Insights into the best way to communicate with someone who has bipolar disorder or another mental illness.
Supporting Someone with Bipolar - For Family and Friends
- Use short, clear direct sentences. Long, involved explanations are difficult for people with mental illness to handle. They will tune you out.
- Keep the content of communications simple. Cover only one topic at a time; give only one direction at a time. Be as concrete as possible.
- Do what you can to keep the "stimulation level" as low as possible. A loud voice, an insistent manner, making accusations and criticisms are painfully defeating for anyone who has suffered a mental breakdown.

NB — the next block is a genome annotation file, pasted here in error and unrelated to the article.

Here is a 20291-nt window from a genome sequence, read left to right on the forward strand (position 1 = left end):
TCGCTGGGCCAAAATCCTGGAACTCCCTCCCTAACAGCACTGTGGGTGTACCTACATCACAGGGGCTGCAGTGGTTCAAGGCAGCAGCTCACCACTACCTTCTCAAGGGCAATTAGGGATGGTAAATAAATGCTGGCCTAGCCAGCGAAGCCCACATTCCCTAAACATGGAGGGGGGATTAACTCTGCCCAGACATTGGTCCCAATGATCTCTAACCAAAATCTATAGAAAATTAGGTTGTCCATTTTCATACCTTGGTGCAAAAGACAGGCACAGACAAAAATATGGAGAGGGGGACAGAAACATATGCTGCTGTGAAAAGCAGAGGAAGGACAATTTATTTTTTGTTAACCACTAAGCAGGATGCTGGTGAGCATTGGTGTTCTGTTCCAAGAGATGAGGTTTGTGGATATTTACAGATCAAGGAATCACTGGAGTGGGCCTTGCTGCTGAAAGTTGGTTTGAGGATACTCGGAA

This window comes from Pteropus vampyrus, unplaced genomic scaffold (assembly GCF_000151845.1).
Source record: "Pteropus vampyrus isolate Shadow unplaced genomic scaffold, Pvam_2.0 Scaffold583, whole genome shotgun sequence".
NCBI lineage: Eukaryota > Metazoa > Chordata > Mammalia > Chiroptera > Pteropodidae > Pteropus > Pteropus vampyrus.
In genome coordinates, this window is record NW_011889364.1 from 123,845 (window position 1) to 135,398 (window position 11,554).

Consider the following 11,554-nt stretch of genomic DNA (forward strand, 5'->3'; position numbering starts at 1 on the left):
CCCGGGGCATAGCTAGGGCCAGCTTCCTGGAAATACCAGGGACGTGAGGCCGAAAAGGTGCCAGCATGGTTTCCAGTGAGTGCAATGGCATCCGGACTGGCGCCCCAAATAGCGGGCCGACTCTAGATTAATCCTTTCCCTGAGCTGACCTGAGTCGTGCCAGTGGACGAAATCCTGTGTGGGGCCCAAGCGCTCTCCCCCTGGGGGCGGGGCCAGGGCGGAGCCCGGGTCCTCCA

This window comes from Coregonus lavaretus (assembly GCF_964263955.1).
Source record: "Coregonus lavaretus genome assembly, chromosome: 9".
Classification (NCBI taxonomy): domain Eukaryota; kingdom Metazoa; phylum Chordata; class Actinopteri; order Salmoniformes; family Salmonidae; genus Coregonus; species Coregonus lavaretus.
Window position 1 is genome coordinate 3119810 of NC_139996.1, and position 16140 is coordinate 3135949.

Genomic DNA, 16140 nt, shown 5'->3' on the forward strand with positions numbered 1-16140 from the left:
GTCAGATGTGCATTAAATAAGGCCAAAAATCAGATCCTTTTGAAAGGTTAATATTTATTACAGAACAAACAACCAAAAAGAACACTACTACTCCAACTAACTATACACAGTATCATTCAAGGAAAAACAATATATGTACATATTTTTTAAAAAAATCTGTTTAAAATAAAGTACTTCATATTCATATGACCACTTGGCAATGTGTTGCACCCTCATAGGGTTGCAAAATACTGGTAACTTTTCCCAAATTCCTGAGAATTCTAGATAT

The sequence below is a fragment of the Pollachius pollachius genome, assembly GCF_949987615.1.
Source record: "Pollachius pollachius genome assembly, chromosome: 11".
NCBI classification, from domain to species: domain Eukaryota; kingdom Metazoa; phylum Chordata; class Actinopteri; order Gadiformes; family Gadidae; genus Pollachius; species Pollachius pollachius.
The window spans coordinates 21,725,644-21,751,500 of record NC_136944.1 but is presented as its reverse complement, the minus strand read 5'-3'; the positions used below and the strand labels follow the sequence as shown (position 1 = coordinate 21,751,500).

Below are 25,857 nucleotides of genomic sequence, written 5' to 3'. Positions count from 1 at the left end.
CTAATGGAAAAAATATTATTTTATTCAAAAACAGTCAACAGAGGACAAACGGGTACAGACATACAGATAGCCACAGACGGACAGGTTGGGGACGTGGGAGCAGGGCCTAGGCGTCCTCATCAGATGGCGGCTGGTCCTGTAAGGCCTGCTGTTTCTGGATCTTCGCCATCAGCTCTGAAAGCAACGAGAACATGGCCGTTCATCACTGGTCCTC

- If your relative appears withdrawn and uncommunicative, back off for a while. Your communication will have a better chance of getting the desired response when your relative is calmer and in better contact.
- Assume that a good deal of everything you say to your ill relative will "fall through the cracks." You will often have to repeat instructions and directions. Be patient; you will be rewarded in heaven.
- Be pleasant and firm. If you do not "waffle" or undermine what you are expressing, your relative will not as readily misinterpret it. Communications are our "boundaries" in dealing with others. Make sure your boundaries are sturdy and clear.
Last Updated: 07 April 2017
Reviewed by Harry Croft, MD